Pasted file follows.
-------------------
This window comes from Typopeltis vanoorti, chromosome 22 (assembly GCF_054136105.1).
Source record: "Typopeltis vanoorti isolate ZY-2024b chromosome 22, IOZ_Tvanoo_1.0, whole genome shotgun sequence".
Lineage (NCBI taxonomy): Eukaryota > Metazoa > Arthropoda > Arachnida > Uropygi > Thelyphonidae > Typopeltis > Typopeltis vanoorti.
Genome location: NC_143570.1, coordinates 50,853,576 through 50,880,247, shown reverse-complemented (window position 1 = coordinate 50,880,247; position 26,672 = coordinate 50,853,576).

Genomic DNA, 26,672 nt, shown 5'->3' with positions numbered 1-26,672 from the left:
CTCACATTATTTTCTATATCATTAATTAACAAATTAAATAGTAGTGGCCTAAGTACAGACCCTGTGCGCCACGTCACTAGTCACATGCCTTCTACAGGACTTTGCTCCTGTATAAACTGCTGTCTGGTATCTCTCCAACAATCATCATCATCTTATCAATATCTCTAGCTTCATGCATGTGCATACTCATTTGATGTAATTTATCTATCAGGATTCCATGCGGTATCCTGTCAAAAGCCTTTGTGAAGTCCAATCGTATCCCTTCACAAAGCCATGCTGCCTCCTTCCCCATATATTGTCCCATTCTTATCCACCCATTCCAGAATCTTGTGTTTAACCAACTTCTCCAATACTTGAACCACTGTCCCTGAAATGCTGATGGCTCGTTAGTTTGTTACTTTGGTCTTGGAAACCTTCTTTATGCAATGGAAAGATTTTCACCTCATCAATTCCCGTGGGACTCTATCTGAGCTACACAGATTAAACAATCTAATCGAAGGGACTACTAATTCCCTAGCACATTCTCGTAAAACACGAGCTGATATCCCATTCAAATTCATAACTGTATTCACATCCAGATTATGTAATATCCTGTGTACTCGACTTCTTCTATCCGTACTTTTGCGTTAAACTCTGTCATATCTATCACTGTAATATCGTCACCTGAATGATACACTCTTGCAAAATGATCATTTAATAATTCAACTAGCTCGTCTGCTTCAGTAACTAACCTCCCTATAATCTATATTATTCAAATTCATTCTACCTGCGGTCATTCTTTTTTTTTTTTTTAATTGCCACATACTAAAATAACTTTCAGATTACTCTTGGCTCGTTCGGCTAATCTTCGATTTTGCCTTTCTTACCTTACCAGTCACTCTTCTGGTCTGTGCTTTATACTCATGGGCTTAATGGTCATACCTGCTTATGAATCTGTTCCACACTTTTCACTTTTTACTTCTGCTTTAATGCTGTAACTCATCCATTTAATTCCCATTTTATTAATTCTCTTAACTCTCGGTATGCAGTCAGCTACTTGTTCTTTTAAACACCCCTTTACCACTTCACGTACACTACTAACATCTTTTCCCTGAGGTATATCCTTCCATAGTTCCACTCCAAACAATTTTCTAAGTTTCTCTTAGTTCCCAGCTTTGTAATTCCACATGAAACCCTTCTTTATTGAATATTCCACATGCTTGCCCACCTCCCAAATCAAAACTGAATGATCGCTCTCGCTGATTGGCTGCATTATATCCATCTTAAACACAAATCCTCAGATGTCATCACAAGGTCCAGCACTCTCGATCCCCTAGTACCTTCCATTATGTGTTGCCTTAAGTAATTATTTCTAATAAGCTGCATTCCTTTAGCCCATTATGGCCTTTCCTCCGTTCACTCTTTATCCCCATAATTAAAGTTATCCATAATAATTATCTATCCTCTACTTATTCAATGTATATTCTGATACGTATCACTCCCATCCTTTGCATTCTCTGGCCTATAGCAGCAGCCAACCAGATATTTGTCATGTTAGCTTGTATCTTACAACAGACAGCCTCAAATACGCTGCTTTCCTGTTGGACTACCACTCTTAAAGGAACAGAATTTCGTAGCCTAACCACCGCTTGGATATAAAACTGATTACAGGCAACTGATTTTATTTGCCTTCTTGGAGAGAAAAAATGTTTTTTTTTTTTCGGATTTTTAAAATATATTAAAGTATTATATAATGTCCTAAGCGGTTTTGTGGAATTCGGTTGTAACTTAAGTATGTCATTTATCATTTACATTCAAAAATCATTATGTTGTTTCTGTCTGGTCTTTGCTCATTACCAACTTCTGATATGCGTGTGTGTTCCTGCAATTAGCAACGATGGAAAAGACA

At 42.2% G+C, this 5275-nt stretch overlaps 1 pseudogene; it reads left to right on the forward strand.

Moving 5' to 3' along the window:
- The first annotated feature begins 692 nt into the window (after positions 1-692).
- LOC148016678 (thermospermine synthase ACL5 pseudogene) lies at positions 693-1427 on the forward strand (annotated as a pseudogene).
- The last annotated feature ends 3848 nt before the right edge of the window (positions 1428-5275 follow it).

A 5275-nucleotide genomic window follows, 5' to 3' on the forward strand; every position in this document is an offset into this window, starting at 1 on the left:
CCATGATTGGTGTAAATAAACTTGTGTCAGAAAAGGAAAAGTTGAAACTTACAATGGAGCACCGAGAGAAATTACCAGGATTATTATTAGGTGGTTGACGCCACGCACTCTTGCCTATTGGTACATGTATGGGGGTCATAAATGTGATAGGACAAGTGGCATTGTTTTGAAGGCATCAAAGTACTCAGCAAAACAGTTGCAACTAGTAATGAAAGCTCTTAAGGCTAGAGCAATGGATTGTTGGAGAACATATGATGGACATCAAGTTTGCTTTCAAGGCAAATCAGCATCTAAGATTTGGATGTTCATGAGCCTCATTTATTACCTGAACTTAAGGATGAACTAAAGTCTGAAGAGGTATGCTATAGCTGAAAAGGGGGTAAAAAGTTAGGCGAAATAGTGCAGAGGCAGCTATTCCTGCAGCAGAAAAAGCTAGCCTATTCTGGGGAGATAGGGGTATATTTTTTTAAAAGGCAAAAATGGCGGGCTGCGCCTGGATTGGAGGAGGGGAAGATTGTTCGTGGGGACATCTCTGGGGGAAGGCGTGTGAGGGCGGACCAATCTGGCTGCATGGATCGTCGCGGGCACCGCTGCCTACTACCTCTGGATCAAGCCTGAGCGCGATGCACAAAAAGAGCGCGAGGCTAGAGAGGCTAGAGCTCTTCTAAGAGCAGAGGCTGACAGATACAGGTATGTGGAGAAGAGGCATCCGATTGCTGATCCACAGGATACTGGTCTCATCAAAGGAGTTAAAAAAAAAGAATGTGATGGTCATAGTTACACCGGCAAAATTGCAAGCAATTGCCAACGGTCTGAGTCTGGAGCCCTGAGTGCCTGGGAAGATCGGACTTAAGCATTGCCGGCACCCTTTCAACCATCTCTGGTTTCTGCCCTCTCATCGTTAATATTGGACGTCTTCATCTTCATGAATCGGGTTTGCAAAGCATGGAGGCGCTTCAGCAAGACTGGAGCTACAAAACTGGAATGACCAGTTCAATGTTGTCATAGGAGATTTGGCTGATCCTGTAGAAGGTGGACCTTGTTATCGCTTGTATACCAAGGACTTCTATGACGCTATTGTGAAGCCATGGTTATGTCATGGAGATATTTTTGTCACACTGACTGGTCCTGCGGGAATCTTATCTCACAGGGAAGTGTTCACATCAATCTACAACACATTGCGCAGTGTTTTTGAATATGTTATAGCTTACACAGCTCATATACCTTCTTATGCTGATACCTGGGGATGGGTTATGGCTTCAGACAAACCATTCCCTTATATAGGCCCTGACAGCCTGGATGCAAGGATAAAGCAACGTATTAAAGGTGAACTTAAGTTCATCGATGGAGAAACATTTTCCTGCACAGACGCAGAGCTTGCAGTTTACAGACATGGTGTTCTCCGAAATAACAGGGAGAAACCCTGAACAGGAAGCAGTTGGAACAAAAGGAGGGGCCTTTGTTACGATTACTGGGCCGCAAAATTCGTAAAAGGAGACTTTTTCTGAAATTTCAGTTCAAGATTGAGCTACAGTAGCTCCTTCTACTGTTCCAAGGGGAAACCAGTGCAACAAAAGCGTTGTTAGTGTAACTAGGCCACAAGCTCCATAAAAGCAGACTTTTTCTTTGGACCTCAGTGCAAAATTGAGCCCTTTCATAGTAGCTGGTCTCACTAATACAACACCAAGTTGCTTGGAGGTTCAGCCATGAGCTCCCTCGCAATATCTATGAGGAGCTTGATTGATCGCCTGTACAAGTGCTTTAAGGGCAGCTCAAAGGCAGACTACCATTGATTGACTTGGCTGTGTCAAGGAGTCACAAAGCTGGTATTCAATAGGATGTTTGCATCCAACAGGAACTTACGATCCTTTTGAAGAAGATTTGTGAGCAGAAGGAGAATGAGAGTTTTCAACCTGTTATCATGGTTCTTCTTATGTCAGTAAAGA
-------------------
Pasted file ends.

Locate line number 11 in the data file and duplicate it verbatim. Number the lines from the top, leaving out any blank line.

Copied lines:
- The last annotated feature ends 3848 nt before the right edge of the window (positions 1428-5275 follow it).